Statistics from the U.S. Department of Agriculture show more than 15 percent of households in the state experienced food insecurity in 2015, meaning they faced hunger or sought assistance to avoid it.
Celia Cole, CEO of the statewide food banks association Feeding Texas, says the problem is prevalent across the Lone Star State.
“There are definitely areas of the state and populations where we see a greater extent, greater degrees of food insecurity,” she states. “But really, the underlying factor of economic insecurity for everyone – lack of enough resources to afford food – and that’s the underlying problem.”
The USDA defines food insecurity as being without reliable access to a sufficient quantity of affordable, nutritious food at least once during a year.
The report puts the rate in Texas well above the national rate of 12.7 percent.
Cole says 1.5 million Texas households are food insecure, more than any other state except California.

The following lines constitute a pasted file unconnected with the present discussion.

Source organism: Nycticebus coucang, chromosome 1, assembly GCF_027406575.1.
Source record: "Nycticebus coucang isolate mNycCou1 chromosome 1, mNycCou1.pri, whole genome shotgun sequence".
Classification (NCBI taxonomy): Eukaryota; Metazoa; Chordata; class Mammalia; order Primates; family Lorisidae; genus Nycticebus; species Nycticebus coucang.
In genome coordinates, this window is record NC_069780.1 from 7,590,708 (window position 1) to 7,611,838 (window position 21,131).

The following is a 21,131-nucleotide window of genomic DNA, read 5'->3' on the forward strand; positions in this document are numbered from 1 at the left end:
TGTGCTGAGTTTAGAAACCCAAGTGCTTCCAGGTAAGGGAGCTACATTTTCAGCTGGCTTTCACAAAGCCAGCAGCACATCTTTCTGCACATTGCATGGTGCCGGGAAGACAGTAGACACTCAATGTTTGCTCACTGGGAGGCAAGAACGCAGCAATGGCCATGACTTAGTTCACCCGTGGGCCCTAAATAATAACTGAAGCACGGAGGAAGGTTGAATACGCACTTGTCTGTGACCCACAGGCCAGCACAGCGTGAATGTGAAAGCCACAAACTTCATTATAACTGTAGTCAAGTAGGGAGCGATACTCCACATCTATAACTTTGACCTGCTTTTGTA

The USDA report, published this week, found that most families in the U.S. that face hunger do so because of poverty, rather than a lack of access to nutritious foods.
Cole says although unemployment is down in Texas, food insecurity remains a major problem.
“It’s stagnating,” she stresses. “The levels that we’re looking at this year are similar to the levels that we looked at over the past three years.
“The big take away is obviously, we’ve seen improvements in our economy, so why are people at the lower end of the economic ladder still struggling? ”
She says extending programs such as SNAP, also known as food stamps, and free school lunch programs are important short-term solutions, but more can be done.
“The underlying factor is economic insecurity,” she states. “So, if we want to really decrease food insecurity and make sure that every Texan has the opportunity to get ahead, we have to deal with the economic access.”
Feeding Texas is a coalition of 21 food banks that provide assistance in all 254 counties in the state.
Author: Mark Richardson, Public News Service – TX